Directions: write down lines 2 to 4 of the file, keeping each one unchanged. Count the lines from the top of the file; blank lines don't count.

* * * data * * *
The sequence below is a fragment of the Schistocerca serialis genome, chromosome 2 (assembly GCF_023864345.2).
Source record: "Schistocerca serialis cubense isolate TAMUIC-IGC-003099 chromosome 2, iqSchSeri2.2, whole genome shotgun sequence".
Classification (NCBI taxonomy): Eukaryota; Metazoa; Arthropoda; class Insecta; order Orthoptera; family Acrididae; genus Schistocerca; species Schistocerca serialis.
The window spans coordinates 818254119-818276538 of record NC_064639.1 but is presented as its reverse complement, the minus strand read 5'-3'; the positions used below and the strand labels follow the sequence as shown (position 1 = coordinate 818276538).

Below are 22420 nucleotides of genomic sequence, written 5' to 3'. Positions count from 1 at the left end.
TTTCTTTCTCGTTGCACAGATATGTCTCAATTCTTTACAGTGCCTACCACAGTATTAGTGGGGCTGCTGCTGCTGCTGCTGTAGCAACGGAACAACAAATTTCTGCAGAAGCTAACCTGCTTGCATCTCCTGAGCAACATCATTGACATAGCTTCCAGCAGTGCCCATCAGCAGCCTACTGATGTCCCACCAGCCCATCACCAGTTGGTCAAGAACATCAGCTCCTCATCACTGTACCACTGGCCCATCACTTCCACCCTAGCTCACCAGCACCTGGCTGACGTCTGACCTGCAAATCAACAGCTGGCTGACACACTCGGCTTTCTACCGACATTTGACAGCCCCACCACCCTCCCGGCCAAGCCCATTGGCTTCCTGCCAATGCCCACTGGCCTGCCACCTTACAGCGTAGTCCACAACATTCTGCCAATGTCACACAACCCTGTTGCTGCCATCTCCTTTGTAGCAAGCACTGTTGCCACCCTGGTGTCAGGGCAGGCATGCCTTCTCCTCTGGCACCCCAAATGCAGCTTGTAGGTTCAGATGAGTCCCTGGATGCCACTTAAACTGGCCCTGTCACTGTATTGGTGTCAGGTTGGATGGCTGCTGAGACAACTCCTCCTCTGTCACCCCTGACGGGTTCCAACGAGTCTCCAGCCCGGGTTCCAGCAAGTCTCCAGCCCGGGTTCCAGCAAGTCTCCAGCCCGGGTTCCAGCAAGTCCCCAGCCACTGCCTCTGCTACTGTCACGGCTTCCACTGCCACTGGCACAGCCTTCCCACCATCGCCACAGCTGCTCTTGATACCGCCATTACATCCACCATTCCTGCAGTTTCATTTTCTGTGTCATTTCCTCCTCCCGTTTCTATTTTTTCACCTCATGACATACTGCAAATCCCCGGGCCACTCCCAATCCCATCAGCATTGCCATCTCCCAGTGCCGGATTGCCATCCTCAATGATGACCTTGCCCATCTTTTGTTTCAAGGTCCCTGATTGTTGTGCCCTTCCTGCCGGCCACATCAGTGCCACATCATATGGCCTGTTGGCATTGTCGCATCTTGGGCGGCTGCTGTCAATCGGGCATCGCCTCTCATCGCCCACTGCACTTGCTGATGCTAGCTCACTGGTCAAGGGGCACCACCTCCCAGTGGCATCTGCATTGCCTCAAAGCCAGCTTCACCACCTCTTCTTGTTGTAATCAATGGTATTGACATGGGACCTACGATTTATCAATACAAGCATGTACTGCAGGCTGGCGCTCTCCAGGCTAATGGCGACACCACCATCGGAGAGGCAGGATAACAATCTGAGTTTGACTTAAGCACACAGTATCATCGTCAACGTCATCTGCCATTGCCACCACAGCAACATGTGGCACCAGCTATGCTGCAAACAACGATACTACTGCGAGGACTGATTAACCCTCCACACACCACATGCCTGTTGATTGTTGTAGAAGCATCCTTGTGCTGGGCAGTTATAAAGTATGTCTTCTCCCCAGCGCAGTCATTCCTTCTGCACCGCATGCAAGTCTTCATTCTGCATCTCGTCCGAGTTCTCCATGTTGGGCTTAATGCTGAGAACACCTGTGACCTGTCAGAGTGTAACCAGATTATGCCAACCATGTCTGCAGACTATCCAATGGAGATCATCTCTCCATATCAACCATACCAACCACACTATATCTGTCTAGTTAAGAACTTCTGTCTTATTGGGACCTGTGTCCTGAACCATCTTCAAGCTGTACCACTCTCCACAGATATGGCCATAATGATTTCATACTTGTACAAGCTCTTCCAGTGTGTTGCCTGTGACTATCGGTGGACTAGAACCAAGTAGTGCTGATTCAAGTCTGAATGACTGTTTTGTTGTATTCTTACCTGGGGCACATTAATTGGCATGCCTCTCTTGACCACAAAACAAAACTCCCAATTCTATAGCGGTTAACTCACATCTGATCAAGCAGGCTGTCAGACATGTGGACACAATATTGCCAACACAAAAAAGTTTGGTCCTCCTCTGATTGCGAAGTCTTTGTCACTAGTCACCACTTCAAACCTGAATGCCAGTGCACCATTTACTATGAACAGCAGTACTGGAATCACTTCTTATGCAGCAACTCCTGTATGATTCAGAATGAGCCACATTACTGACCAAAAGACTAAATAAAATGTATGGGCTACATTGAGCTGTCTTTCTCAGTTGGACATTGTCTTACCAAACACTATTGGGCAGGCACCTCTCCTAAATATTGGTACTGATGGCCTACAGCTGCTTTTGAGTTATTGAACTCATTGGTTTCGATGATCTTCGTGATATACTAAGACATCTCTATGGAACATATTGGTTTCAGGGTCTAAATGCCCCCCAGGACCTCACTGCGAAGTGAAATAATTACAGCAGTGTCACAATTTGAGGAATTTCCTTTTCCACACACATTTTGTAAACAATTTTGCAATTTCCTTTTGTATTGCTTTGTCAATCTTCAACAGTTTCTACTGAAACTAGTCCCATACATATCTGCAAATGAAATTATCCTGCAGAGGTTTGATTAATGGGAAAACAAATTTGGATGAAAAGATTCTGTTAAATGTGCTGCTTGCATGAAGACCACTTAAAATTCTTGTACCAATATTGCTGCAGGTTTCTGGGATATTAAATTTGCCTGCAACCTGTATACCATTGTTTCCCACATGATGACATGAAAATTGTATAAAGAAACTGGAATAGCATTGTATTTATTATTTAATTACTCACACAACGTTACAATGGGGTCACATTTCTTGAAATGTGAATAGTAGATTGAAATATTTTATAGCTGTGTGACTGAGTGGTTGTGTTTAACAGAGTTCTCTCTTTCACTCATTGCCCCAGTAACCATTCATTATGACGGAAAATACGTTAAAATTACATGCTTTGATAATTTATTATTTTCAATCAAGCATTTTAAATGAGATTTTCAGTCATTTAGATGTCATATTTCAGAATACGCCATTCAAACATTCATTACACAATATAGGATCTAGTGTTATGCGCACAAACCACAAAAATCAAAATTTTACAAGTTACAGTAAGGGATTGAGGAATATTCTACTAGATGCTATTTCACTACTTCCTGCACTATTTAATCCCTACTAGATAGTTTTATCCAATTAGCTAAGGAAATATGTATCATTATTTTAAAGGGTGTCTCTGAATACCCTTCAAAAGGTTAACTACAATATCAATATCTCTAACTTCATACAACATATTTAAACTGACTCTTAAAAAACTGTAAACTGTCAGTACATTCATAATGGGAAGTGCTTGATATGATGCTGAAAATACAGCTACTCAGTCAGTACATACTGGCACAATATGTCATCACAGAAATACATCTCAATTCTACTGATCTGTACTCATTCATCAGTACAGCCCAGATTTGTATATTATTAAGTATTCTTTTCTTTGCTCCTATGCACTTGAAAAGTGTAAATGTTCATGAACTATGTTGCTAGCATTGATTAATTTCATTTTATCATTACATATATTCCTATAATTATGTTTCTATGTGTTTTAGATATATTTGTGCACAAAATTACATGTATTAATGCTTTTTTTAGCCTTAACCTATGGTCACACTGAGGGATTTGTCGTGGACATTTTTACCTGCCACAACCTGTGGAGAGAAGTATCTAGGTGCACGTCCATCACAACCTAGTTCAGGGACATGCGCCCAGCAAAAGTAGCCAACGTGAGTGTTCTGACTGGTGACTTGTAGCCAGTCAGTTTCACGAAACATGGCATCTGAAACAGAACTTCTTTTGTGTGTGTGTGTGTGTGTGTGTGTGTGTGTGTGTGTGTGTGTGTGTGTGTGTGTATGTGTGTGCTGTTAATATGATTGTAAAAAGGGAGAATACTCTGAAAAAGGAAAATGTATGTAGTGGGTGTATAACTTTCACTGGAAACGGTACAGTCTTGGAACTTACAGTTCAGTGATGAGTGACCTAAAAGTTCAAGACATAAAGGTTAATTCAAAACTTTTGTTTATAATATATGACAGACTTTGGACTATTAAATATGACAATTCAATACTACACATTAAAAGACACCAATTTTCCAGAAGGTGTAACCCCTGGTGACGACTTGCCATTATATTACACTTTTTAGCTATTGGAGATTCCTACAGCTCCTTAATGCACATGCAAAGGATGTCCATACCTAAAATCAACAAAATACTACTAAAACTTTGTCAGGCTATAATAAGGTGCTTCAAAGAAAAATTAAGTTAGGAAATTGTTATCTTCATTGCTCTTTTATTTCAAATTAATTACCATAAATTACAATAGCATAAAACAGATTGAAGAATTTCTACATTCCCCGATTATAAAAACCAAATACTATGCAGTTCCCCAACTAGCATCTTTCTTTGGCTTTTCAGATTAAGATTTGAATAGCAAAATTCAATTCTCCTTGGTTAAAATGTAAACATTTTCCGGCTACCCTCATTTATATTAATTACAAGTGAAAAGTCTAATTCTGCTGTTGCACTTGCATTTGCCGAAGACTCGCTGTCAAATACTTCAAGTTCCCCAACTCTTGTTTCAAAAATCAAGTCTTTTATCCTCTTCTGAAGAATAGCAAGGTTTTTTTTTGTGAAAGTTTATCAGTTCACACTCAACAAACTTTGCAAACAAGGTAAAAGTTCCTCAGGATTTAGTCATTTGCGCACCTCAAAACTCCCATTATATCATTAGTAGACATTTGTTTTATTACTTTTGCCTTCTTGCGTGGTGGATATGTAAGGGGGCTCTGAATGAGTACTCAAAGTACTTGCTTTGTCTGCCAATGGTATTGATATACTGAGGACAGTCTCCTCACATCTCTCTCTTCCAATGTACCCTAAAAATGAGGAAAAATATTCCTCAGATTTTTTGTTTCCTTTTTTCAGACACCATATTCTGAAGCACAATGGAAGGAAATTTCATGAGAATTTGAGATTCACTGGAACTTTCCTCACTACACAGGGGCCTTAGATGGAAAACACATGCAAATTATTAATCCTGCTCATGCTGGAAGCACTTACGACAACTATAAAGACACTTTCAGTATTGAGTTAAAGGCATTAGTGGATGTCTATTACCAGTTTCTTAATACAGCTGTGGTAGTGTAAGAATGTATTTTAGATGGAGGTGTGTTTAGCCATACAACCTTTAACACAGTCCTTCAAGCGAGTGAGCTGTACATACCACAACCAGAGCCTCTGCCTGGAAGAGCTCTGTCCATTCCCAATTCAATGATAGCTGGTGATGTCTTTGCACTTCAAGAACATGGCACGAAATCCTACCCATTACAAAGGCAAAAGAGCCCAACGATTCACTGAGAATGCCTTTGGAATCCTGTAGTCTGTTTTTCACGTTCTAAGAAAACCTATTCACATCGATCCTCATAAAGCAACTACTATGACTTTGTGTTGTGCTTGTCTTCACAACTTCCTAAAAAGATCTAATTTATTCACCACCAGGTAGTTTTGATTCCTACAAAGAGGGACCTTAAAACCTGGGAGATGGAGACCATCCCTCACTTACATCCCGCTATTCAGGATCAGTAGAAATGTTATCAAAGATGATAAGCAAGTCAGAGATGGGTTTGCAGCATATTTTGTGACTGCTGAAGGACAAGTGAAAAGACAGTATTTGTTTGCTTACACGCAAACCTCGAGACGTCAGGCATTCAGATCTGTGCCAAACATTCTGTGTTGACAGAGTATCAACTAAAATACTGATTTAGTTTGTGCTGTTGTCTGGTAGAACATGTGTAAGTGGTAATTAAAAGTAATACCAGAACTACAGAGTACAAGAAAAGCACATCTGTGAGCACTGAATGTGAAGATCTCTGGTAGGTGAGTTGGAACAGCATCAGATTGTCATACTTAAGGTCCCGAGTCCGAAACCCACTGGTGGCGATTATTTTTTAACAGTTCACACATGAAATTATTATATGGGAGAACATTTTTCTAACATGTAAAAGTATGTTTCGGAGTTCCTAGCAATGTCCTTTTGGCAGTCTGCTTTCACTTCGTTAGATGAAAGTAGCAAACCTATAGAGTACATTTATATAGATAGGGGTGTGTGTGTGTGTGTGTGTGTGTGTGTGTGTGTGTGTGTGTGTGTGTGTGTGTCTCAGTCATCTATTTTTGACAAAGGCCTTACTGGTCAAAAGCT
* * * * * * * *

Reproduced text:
Source record: "Schistocerca serialis cubense isolate TAMUIC-IGC-003099 chromosome 2, iqSchSeri2.2, whole genome shotgun sequence".
Classification (NCBI taxonomy): Eukaryota; Metazoa; Arthropoda; class Insecta; order Orthoptera; family Acrididae; genus Schistocerca; species Schistocerca serialis.
The window spans coordinates 818254119-818276538 of record NC_064639.1 but is presented as its reverse complement, the minus strand read 5'-3'; the positions used below and the strand labels follow the sequence as shown (position 1 = coordinate 818276538).